What’s more, most spread doesn’t appear to have been the result of a so-called “super-spreader event,” in which a single patient transmits infection to many other people. In these events, a procedure such as bronchoscopy — where a doctor inserts a tube into the patient’s lungs — can result in many infections.

This would be a concern, but not nearly as much as what appears to have happened: Many health care workers and many patients got infected in many parts of the hospital. What’s more, since there’s a broad spectrum of infection and only patients who were sick were tested, it’s quite likely that there was even more transmission in the hospital.

So, like SARS and MERS — other coronaviruses — before it, the Wuhan coronavirus is spreading in hospitals.” (R)

“The World Health Organization’s director-general cautioned Saturday that transmission of the new coronavirus outside of China may increase and countries should prepare for that possibility.

 “It’s slow now, but it may accelerate,” Tedros Adhanom Ghebreyesus said during a press conference in Geneva. “So while it’s still slow there is a window of opportunity that we should use to the maximum in order to have a better outcome, and further decrease the progress and stop it.”

Tedros’s warning came after health authorities in Singapore announced they had diagnosed the infection in a man with no travel history to China and no known link to other cases in Singapore…

Infectious diseases expert Michael Osterholm warned that it is unwise to conclude that just because the world hasn’t yet seen outbreaks in other countries they won’t happen. It takes several generations of transmission — an imported case passed on to two others, who then infect two others and so on — before an outbreak takes off, he said.”

“What we’re watching is the public health community trying to catch up to the speed of the virus,” said Osterholm, who is the director of the University of Minnesota’s Center for Infectious Diseases Research and Policy.” (S)

“With an intense flu season in full swing, hundreds of thousands of coughing and feverish patients have already overwhelmed emergency rooms around the United States. Now, hospitals are bracing for the potential spread of coronavirus that could bring another surge of patients.

So far, only a dozen people in the United States have become infected with the novel coronavirus, but an outbreak could severely strain the nation’s hospitals.

“We’re talking about the possibility of a double flu pandemic,” where a second wave starts before the first is over, said Dr. Eric Toner, a senior scholar at the Johns Hopkins Center for Health Security.

Public health experts are also closely watching reserves of vital medical supplies and medications, many of which are made in China. Some hospitals in the United States are already “critically low” on respirator masks, according to Premier Inc., which secures medical supplies and equipment on behalf of hospitals and health systems. And China is the dominant supplier of the raw ingredients needed for penicillin, ibuprofen and even aspirin — drugs taken daily by millions of Americans and dispensed routinely to hospital patients.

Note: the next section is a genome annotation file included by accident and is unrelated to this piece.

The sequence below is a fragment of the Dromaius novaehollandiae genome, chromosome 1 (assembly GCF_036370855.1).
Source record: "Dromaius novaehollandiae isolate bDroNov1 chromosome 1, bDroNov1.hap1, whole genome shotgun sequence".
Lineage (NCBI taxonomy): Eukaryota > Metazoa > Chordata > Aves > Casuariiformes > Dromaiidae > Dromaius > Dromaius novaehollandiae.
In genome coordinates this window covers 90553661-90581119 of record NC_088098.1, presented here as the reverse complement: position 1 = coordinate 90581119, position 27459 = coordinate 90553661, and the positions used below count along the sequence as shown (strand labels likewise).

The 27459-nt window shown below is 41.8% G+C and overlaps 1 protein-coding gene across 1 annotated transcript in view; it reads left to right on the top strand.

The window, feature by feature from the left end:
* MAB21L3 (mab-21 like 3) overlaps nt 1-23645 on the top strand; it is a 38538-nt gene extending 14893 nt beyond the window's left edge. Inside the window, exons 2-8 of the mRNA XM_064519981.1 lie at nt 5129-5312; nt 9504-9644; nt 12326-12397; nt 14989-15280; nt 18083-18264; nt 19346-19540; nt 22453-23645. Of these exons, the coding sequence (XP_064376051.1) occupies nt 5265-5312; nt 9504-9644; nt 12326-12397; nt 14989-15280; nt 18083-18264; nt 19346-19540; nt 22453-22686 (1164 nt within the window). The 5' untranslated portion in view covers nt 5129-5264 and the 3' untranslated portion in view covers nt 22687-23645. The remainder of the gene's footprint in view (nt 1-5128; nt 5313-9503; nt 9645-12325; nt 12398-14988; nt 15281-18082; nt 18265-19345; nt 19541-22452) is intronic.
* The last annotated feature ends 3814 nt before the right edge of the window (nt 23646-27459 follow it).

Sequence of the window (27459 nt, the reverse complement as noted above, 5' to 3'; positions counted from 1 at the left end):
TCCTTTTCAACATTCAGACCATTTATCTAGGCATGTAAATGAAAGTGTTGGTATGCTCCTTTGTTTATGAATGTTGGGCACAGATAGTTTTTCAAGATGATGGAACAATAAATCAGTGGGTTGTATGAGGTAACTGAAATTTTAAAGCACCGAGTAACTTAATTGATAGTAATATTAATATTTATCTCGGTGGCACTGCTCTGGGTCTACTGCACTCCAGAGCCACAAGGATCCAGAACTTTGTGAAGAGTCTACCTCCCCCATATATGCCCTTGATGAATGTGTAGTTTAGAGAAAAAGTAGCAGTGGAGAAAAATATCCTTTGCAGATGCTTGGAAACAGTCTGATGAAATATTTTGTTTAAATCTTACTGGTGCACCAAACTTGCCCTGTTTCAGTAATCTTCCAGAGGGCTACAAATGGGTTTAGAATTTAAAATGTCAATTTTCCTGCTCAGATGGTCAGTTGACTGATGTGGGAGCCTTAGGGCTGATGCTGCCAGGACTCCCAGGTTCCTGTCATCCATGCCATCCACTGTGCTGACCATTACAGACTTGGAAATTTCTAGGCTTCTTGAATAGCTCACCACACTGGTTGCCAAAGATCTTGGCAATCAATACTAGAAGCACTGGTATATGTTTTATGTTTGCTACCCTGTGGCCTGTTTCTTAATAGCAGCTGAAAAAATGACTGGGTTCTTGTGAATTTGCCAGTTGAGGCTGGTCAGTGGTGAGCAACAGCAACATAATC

“All the hospitals are taxed with a large flu season and other bugs,” said Dr. Mark Jarrett, the chief quality officer for Northwell Health, which operates 23 hospitals across Long Island and elsewhere in New York. About 400 patients are coming to its emergency rooms each day with flulike symptoms.

“Everybody is at maximum capacity,” Dr. Jarrett said…

“Many of us are holding our breath to see the downstream effect on pharmaceuticals and other medical supplies because of this outbreak in China,” said Dr. Paul Biddinger, who helps oversee emergency preparedness for Partners Healthcare, the Boston hospital group that includes Massachusetts General.

Experts like Dr. Toner say supplies could easily become depleted, especially at smaller hospitals that tend to have less inventory of basic items like masks, gowns and gloves. Hospitals have long struggled with shortages of injectable medications and staples like saline. In 2017, Hurricane Maria knocked out power to several pharmaceutical factories in Puerto Rico, leading to a shortage of saline bags…

Because the nature of the virus is still unknown, public health officials said it’s unclear what future challenges hospitals will face if the coronavirus spreads into an epidemic in the United States. While the current government guidelines call for patients to be treated in specialized isolation rooms, experts say it is unlikely that there will be enough isolation rooms at individual facilities.” (T)

“The number of deaths from novel coronavirus in mainland China increased to 811 Sunday, health officials with China’s National Health Commission said.

This exceeds the number of deaths reported from the SARS outbreak in 2003, which killed 774 people, according to the World Health Organization.

Outside of China, two people died from the disease in the last two week, one in the Philippines and one in Hong Kong, bringing total number of global deaths to at least 813.

As of Sunday, more than 37,198 confirmed cases have been reported on mainland China…

Six more people aboard a cruise ship quarantined in Japan have tested positive for novel coronavirus, bringing the total on the Diamond Princess to 70, Japan’s health ministry said Sunday.

The ministry said one of the six confirmed cases is a woman in her 70s who has Hong Kong residency, but is also a U.S. citizen. That brings the total number of American passengers who were confirmed to have the virus to 14.” (U)

“Four passengers on Friday were taken to a hospital after their cruise ship arrived in New Jersey for evaluation of coronavirus..

The CDC has confirmed just 12 cases in the United States, mostly in California; there have been no cases in New Jersey or New York

Four passengers traveling on a cruise ship that returned to New Jersey have tested negative for the new virus that has sickened tens of thousands in mainland China and killed more than 800.

Governor Phil Murphy said all passengers tested negative and “New Jersey currently has no confirmed cases of novel coronavirus and the risk to residents remains low.” (V)